validated. There is no rule anywhere that says that authentication
requires you to accept the same username and password on every request.

The RFC strictly points out that when s-maxage is present, the normal
behaviour that is defined for s-maxage should be used. That means it is
cachable by a shared cache.

   For reasons of security and privacy, it is necessary to make a
   distinction between "shared" and "non-shared" caches. A non-shared
   cache is one that is accessible only to a single user. Accessibility
   in this case SHOULD be enforced by appropriate security mechanisms.
   All other caches are considered to be "shared."

So shared caches are accessible by multiple users (not only a single
user).

[snip]

>
>>> c) Specifying this behaviour ("When a shared cache...") in terms of
>>> requests containing an Authorization field effectively allows the
>>> client to control the cacheability of the response.
>However, clients
>>> often send the Authentication header pre-emptively to
>resources that
>>> don't need it, which may lead to sites being unnecessarily less
>>> cacheable.
>>
>> Indeed, therefore, if a response contains s-maxage or
>public, it most
>> likely doesn't need authentication anyways. Therefore, if you see
>> explicit indications that it is publicly cacheable, it will probably
>> have a good reason.
>> The client can also use the cache-control in the response, which is
>> probably much more effective anyways.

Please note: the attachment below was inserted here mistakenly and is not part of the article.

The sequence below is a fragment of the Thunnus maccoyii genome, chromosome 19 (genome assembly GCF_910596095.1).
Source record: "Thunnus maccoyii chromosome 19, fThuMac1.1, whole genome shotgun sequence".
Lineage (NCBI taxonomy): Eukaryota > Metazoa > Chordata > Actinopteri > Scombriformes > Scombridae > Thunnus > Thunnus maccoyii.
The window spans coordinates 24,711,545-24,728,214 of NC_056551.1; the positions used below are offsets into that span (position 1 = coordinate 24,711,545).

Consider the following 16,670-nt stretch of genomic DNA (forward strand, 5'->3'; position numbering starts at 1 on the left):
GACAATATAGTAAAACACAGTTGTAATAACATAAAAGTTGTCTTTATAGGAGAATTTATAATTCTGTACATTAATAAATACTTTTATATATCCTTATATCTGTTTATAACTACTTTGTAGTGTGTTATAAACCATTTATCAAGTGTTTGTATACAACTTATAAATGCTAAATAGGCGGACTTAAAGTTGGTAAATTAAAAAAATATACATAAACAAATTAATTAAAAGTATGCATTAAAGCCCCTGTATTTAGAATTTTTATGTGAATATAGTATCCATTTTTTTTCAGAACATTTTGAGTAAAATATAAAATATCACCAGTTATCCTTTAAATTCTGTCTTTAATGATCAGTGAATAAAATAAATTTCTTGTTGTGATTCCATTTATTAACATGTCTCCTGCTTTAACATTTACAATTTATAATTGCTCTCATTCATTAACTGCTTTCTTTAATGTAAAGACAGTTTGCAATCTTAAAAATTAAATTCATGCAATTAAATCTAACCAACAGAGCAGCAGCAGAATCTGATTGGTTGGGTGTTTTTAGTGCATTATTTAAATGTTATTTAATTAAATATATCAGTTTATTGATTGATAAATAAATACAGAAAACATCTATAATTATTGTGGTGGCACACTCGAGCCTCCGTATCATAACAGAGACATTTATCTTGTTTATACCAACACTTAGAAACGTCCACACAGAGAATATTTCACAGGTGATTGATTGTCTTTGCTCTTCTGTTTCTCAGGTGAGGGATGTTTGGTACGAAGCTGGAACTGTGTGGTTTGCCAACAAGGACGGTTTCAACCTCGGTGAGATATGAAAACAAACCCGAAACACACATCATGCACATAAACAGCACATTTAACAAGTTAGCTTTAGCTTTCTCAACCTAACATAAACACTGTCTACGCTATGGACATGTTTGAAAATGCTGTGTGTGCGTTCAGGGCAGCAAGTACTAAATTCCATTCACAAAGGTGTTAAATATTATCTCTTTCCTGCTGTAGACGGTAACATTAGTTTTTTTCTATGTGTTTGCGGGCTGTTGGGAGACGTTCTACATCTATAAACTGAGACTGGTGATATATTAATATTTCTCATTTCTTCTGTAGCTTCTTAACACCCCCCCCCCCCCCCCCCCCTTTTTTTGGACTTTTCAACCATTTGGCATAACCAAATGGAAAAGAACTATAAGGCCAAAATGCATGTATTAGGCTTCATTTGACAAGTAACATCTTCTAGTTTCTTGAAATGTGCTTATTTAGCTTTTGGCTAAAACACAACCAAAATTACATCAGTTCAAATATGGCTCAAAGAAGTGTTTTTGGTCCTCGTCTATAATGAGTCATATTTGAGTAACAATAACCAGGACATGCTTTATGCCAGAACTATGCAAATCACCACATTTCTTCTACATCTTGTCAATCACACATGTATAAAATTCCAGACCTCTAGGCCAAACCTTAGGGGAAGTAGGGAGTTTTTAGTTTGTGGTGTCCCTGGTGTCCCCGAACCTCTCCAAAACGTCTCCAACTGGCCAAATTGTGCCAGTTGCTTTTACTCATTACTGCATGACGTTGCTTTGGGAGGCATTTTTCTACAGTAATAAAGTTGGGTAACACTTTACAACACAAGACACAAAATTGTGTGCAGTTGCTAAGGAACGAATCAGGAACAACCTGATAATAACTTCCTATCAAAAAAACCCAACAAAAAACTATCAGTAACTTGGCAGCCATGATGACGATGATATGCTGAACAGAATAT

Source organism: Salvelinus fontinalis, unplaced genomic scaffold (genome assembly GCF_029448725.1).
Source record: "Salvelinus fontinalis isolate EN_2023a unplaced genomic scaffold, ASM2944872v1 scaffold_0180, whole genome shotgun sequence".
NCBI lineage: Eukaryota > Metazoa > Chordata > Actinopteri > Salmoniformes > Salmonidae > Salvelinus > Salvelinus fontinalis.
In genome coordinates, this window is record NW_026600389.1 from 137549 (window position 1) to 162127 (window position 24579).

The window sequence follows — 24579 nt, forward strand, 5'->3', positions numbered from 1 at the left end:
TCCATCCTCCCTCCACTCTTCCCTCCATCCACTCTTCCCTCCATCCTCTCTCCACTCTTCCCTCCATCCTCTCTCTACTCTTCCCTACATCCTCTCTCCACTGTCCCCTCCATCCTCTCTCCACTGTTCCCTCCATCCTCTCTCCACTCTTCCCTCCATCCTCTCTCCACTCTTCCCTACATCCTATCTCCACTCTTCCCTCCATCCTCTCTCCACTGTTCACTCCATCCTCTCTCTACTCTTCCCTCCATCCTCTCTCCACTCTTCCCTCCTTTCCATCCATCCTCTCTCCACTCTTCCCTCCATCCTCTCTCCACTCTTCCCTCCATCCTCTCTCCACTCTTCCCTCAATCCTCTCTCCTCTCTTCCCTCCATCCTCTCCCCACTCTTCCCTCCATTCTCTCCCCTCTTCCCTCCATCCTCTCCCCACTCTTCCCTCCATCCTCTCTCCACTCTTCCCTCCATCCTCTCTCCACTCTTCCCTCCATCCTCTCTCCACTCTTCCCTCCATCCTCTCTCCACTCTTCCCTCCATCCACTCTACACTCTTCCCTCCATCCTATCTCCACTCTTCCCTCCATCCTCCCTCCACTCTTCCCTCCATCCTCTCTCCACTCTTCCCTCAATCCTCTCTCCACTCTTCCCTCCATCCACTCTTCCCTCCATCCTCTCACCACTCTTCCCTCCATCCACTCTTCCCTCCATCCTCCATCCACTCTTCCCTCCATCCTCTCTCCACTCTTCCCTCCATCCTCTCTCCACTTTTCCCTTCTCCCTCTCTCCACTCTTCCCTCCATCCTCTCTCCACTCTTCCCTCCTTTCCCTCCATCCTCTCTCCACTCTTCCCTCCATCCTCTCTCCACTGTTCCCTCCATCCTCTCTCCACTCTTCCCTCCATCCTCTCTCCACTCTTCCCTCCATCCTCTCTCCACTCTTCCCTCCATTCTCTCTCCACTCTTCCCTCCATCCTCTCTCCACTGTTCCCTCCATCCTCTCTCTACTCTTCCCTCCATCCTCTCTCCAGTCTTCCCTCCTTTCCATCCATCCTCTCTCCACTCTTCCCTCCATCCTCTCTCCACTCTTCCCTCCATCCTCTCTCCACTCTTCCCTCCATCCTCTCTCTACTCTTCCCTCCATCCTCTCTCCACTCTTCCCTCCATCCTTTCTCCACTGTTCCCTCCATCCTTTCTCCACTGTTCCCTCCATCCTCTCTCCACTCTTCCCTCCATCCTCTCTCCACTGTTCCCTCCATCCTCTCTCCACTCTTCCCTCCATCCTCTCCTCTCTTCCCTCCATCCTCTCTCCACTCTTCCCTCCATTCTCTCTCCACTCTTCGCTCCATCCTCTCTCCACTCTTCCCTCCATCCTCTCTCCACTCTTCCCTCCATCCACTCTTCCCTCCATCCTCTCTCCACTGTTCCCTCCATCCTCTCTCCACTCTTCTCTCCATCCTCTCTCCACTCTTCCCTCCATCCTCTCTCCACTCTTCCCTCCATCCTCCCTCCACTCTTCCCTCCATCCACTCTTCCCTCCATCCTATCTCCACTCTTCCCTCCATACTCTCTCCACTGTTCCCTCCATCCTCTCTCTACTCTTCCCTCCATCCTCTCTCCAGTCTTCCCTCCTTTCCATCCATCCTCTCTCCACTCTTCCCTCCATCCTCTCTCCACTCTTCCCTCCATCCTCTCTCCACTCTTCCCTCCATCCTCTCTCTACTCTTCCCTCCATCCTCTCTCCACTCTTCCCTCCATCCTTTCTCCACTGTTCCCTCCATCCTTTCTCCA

>
>This requires servers to send cache-control on all content
>that might be authenticated, or clients to divine when to send
>c-c request headers. Considering how little deployment both
>see, it's not a very practical approach.

So it seems. I believe the tendency is to favor security over
cachability.

The last line was to indicate that if a client desired to behave badly
with respect to caching, doing so is very easy. I don't believe a client
can make a shared cache do caching when the server doesn't want this.

For authenticated requests there are no good mechanisms to store the
information in a shared cache.

>>> 1.
>http://www.mnot.net/drafts/draft-nottingham-http-auth-cache-00.txt
>> 2. I cannot determinate if immediates acting on behalf of a origin
>> server (reverse proxy) are not considered in the RFC. Therefore I
>> asume they are not.
>
>Sure they are;
>
>> gateway
>> A server which acts as an intermediary for some other server.  
>> Unlike a proxy, a gateway receives requests as if it were the origin
>> server for the requested resource; the requesting client may not be
>> aware that it is communicating with a gateway.